The time spent in the pool gave me a chance to be alone with my thoughts. It helped me think about and plan my day while swimming lap after lap. It allowed me to reflect on my work, my relationships, my upcoming swim events, you name it. Afterward, I always felt a little more prepared for my day.   

What’s been your most fun event and most challenging event to date? 

The most fun event to date was also my most challenging one. It was a 4.5-mile out-and-back swim called the Long-Distance Invitational Rough-H2O. When I first learned of this event, I immediately told myself, “There’s no way”. But then, I slowly wrapped my head around the idea and began setting goals. One Saturday in the pool I made a bet with myself that if I could do 5,000 meters non-stop then I had to register for the swim. The next week I hit 6,000 and the week after that 7,000. Leading up to the event I was swimming 12,000 meters per week.

I remember being terribly nervous the night before the swim. But, besides being stung by an onslaught of Noseeums and a few unintentional “whacks” of a kayak paddle, I finished in 2:26. Afterwards, we all enjoyed a massive brunch. By the time of this event (which took place in October of 2023) I had begun to recognize a lot of the other swimmers, who were always gracious enough to introduce me to one another and made me feel a part of their swim community. I was on cloud nine for sure!

What’s a bucket list swim/event you’d love to do? 

Later this year I will be attempting the Maui Nui, a 30-mile swim over three days between the islands of Maui, Molokai, and Lanai. Still filled with apprehension as I write this, I’m also reminded of being able to overcome the doubts I had of my previous swims. There is something truly powerful in setting goals and seeing them through. Eventually what seemed impossible at the time, evolves into an achievement.   

How did you hear about FORM and when did you get your FORM goggles?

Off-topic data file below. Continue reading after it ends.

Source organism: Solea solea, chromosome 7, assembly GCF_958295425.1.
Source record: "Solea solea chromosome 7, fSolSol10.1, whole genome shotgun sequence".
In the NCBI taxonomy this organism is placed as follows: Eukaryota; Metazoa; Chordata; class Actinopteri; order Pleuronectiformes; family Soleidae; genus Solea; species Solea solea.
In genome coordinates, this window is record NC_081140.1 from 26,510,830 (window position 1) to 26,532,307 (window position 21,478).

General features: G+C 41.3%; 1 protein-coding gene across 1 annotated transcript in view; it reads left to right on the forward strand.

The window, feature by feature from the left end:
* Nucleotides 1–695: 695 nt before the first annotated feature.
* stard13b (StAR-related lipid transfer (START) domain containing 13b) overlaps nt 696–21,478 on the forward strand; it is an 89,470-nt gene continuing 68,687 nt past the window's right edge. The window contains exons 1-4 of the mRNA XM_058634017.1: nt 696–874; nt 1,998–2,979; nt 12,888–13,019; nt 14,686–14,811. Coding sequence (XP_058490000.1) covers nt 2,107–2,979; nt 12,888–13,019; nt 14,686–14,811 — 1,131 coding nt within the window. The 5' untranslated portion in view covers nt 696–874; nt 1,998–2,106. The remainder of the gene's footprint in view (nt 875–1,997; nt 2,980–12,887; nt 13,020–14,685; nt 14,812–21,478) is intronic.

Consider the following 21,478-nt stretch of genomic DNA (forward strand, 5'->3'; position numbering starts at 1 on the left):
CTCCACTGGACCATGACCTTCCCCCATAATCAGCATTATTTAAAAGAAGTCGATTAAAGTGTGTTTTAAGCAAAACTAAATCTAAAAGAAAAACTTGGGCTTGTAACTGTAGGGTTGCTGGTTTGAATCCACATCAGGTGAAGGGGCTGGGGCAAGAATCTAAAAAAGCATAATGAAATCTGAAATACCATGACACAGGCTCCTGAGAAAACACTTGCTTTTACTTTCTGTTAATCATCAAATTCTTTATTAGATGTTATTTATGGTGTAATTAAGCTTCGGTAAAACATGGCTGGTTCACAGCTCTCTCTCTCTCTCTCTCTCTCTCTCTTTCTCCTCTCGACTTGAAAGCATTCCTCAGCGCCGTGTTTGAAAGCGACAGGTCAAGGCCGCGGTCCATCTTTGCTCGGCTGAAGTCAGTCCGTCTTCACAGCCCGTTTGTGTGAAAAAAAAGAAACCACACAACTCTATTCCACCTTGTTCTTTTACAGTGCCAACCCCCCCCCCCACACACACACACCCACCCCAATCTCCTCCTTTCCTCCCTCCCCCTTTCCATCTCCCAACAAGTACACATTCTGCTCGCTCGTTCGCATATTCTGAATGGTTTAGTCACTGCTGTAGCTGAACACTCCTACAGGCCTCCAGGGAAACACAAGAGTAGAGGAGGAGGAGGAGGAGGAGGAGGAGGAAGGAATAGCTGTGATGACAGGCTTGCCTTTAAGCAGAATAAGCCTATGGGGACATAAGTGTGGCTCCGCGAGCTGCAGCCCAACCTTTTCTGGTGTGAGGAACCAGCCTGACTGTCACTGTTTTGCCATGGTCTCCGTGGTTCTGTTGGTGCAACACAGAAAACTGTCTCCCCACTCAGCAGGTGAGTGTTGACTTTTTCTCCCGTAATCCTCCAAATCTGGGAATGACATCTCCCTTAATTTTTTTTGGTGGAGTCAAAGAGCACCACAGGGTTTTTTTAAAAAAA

It was around the time I was working my way up to being able to swim a half-mile in the pool. I remember growing tired up counting laps in my head, and because I was swimming non-stop, I didn’t have a desire to break-up my technique to look at a watch. So, off to Goggle I went, typing into the search bar “smart goggles” and found FORM. They were an instant game-changer and I use them both during practice and in my open water races. 

Finding Swimming as an Adult - 10 Questions with Jon Storm

What metrics do you like to see displayed in the goggles – do your choices differ between pool and open water swims? 

I primarily like seeing my time (overall and every 100 meters), distance, and calories burned. I recently added in split intervals to see how I was doing speed-wise every 50 meters. When I finish a workout or open water swim, it’s great having the recap and being able to share the overall results on social media. Just yesterday while at the pool, someone asked me if the goggles I had on were the ones I talk about in my book. It’s always fun to show people the different features of the goggles and how I can track my workouts in the app. They played a big part in my overall swim journey and continue to do so.   

What do you love about swimming? 

Swimming has had an enormously positive impact on me. From re-connecting with the outdoors, to getting in better shape, to making new friends, it’s improved many different areas of my life. And while I still have a long way to go, I love how before each swim I feel like I’m embarking on a new adventure and when I finish, I’m walking away having learned something new, either about myself or about swimming.   

Do you have any advice for people thinking about learning how to swim – particularly as an adult?

No matter what stage of life you’re in, it’s never too late to learn something new. Even though I had some swimming experience from my childhood, I really did not get going until two years ago when I was 43. I was completely out of breath attempting my first 25 meters of the front crawl non-stop and now I’m swimming multiple miles comfortably. Whether it’s in a pool or the open water, just give it a try. Afterall, you never know what doors might open for you!  

  Jon on the cover of his book 'Catch Pull Recover'. Now available from Amazon.